Some popular cocktails include Margaritas, Old Fashioned, Martinis, Manhattan, and Mojitos. These drinks have been enjoyed for decades and have become staples in bars and pubs worldwide. They are often made with a combination of spirits, mixers, and garnishes to create a unique and delicious taste.
Before you start your bar business, you should make a bar menu that will help you to grow your business. You can create a bar menu with the help of bar menu templates. PhotoADKing gives 1000+ editable menu templates that can be used to create your menu quickly, ensuring maximum impact and customer satisfaction. Listed below are some popular cocktails and drinks that you can include on your bar menu.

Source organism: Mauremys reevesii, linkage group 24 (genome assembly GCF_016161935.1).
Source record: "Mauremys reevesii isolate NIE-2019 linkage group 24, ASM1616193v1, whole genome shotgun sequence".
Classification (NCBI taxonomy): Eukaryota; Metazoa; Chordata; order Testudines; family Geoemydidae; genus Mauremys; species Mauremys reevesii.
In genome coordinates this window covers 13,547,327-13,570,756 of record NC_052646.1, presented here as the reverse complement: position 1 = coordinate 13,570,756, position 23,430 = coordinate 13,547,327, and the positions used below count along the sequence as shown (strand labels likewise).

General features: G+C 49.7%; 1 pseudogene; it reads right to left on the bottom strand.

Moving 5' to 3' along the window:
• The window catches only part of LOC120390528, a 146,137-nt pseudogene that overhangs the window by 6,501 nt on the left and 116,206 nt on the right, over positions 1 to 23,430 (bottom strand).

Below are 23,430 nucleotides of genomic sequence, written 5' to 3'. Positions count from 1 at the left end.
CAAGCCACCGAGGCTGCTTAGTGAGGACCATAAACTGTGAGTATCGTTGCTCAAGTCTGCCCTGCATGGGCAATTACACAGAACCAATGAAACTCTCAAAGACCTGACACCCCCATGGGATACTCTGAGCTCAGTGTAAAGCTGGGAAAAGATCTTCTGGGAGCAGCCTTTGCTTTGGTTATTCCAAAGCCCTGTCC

Common Cocktails Every Bartender Needs to Know
These are the cocktails that Americans drink the most. Don’t be misled by the word “common.” Because everyone orders them, they are common drinks. Thus, these are beverages that bartenders ought to be familiar with. Include dessert ideas like classic crème brûlée and fluffy lemon meringue pie, along with drinks.
1. Bloody Mary
The term Bloody Mary has a confusing history, much like the drink itself. Queen Mary I of England, actress Mary Pickford, and the partner of the proprietor of the Bucket of Blood bar. All conceivable names for the thing. It’s unclear where the name of this drink came from. Let’s just enjoy it for what it is, which is a wonderful name.
At this time, the Blood Mary is only an idea. Like a taco or a sandwich. There isn’t just one recipe for making one; there are several broad guidelines. Whatever the formula, you’ll have a traditional fall drink on your hands. This Bloody Mary recipe is really straightforward yet very tasty.